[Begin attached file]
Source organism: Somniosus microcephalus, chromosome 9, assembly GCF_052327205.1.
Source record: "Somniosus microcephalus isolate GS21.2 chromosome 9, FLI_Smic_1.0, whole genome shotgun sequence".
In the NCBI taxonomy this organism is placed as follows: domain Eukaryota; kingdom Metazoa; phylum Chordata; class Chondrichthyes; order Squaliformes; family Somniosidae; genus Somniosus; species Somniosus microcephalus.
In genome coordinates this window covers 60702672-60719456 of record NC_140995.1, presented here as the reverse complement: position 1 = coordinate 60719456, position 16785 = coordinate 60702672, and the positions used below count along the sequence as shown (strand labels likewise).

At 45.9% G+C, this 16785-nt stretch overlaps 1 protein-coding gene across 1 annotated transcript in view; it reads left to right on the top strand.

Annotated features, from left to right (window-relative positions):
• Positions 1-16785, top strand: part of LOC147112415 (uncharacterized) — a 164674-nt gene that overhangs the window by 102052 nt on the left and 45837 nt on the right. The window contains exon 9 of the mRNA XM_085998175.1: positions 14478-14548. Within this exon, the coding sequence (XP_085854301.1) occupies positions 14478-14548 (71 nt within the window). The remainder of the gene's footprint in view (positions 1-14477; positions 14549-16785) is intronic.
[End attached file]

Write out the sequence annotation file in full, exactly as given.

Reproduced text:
Source organism: Somniosus microcephalus, chromosome 9, assembly GCF_052327205.1.
Source record: "Somniosus microcephalus isolate GS21.2 chromosome 9, FLI_Smic_1.0, whole genome shotgun sequence".
In the NCBI taxonomy this organism is placed as follows: domain Eukaryota; kingdom Metazoa; phylum Chordata; class Chondrichthyes; order Squaliformes; family Somniosidae; genus Somniosus; species Somniosus microcephalus.
In genome coordinates this window covers 60702672-60719456 of record NC_140995.1, presented here as the reverse complement: position 1 = coordinate 60719456, position 16785 = coordinate 60702672, and the positions used below count along the sequence as shown (strand labels likewise).

At 45.9% G+C, this 16785-nt stretch overlaps 1 protein-coding gene across 1 annotated transcript in view; it reads left to right on the top strand.

Annotated features, from left to right (window-relative positions):
• Positions 1-16785, top strand: part of LOC147112415 (uncharacterized) — a 164674-nt gene that overhangs the window by 102052 nt on the left and 45837 nt on the right. The window contains exon 9 of the mRNA XM_085998175.1: positions 14478-14548. Within this exon, the coding sequence (XP_085854301.1) occupies positions 14478-14548 (71 nt within the window). The remainder of the gene's footprint in view (positions 1-14477; positions 14549-16785) is intronic.